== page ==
RIKERS ISLAND (CN) — Perils plaguing the Rikers Island jail complex in New York City have existed for decades. But pressure to reform the dangerous and unsanitary conditions has mounted in recent months as the city-operated facility faces a potential takeover by the federal government, and rates of violence against detainees and correction officers topple those in recent years.
Plans are on track to close Rikers by 2027 and replace it with borough-based jails, the city says, but there is widespread agreement that the facility needs serious fixes in the meantime.
On Thursday, a panel of city experts weighed in on the potential of federal receivership, addressing the issue within the same week that the city released a plan to reform the jail and the fifth person this year died in the custody of the city’s Department of Correction.
Slashings and stabbings at Rikers are occurring at four times the rate in 2020, according to one panelist. Exhausted staff are forced to work triple shifts, while some floor officer posts remain empty. Flooded toilets and faulty plumbing lead to severe medical problems. Bits of crumbling buildings are turned into makeshift weapons.
“Put simply, we have reached rock bottom,” said Liz Glazer, founder of the policy-focused organization Vital City and former director of the New York City Mayor's Office of Criminal Justice.
Glazer advocated for the federal government’s control of Rikers, as did others on the Columbia University-hosted panel who said it’s not an ideal solution, but a last resort in a clearly untenable situation.
“The 'polycentric' dysfunction [a court-appointed] monitor has vividly described is the result of structural deficiencies, like complex personnel and procurement rules, that the city lacks the power to address adequately,” Glazer said. “A receiver is specifically empowered to cut through these chronic dynamics and work with city leadership, over the longer term, to create viable changes for years to come.”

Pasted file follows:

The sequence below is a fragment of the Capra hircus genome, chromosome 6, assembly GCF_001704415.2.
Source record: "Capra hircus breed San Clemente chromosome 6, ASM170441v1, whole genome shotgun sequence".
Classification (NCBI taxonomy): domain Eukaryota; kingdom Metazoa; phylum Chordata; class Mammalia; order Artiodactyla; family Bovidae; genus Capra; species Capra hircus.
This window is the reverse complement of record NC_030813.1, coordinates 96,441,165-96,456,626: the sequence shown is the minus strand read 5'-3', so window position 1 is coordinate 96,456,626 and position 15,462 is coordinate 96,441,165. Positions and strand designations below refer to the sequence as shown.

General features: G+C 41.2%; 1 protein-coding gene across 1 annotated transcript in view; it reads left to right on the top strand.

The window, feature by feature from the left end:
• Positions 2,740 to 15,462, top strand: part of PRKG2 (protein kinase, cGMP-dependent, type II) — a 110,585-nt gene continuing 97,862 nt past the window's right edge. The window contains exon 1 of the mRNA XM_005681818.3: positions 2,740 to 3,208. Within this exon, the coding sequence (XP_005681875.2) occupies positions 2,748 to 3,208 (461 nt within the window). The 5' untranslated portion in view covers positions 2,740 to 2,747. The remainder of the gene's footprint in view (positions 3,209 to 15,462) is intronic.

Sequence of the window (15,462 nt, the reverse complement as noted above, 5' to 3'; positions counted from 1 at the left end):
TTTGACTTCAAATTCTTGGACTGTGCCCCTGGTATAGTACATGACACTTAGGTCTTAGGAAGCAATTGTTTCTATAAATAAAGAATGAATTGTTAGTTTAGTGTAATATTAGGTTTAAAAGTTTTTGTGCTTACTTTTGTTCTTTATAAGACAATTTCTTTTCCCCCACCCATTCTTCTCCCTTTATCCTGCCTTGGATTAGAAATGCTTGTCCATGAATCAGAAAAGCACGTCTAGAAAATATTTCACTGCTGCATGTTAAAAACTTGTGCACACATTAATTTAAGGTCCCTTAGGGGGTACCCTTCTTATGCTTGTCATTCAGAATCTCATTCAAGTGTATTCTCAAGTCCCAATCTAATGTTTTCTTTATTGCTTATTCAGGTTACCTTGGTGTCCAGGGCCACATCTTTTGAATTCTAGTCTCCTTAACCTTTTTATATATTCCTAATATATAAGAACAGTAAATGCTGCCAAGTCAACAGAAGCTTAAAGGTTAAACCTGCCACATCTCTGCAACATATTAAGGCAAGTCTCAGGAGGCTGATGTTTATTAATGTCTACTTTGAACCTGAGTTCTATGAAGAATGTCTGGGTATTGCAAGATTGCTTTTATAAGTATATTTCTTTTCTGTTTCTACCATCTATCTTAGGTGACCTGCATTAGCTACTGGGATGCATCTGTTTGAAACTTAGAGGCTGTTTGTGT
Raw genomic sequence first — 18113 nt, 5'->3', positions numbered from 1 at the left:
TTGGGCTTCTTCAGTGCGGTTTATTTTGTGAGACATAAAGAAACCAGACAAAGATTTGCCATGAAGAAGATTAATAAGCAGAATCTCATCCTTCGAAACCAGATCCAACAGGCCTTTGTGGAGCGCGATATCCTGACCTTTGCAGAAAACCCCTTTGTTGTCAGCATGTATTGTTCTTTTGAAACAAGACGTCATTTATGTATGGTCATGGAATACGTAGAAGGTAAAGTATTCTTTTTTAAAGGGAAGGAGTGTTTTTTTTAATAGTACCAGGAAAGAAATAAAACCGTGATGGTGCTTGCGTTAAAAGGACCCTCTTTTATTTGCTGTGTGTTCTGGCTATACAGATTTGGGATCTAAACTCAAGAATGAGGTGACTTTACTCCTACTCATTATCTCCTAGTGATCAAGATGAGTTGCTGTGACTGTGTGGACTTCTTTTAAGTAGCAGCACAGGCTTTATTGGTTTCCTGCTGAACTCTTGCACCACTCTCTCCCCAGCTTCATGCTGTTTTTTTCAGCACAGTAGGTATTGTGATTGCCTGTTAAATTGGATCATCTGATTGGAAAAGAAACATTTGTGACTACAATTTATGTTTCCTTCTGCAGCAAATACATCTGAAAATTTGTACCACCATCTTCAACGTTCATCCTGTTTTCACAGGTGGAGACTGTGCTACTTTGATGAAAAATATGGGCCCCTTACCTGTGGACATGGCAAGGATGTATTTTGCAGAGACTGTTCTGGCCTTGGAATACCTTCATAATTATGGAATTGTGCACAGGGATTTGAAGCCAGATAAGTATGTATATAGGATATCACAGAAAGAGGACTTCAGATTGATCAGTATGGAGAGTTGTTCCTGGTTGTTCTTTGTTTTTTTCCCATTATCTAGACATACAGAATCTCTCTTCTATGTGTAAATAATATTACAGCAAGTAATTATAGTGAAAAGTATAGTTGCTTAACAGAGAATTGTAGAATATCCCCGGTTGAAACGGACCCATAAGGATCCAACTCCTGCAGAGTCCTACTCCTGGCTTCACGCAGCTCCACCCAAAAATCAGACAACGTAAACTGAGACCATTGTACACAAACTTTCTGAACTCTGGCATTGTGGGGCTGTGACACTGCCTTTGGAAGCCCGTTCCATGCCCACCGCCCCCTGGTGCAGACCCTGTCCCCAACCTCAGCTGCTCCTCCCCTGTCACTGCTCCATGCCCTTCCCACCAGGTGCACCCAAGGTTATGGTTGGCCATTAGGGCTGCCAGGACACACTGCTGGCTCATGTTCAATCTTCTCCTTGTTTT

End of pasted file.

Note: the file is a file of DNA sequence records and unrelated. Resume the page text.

That’s in part because a receiver would be able to circumvent state laws and contracts with correction officers that include terms that allow for unlimited sick leave and, according to senior status, choosing preferred posts — namely those outside of housing units.
Some of the more than 200 directives dictating how the department operates haven’t been reviewed or updated since their 1996 implementation, said panelist Stanley Richards, deputy CEO of Fortune Society and the former first deputy commissioner of the Department of Correction.
Rules around collective bargaining, job descriptions and officer recruitment could all change under receivership, said Richards, who was also formerly incarcerated at Rikers. Officers could be appointed to posts based on skill and competence, rather than seniority.
“We don’t want five borough-based Rikers Islands,” Richards said. “And if we don’t do the fundamental changes that we need to do, that’s what we will have.”
Though it would still take effect on the order of years, not months, receivership may be the fastest way to overcome the barriers in place now, Richards said, stressing that the time to do so is “right now.”
“Lives are at stake,” Richards said, “both officers and incarcerated people.”
Last week, a correction officer stationed at Rikers died by suicide. The president of the city correction officers’ union pointed to dangers facing its members in a response to the loss, according to the New York Daily News.
“This tragedy is also a solemn reminder of the enormous stress correction officers face on a daily basis,” said Correction Officers’ Benevolent Association President Benny Boscio Jr.
“The worsening conditions in our jails doesn’t just affect the inmates. Our officers go to work every day not knowing if they will return home the same way they left. They go to work every day not knowing if they will miss time with their loved ones because they are forced to work a double or triple shift.”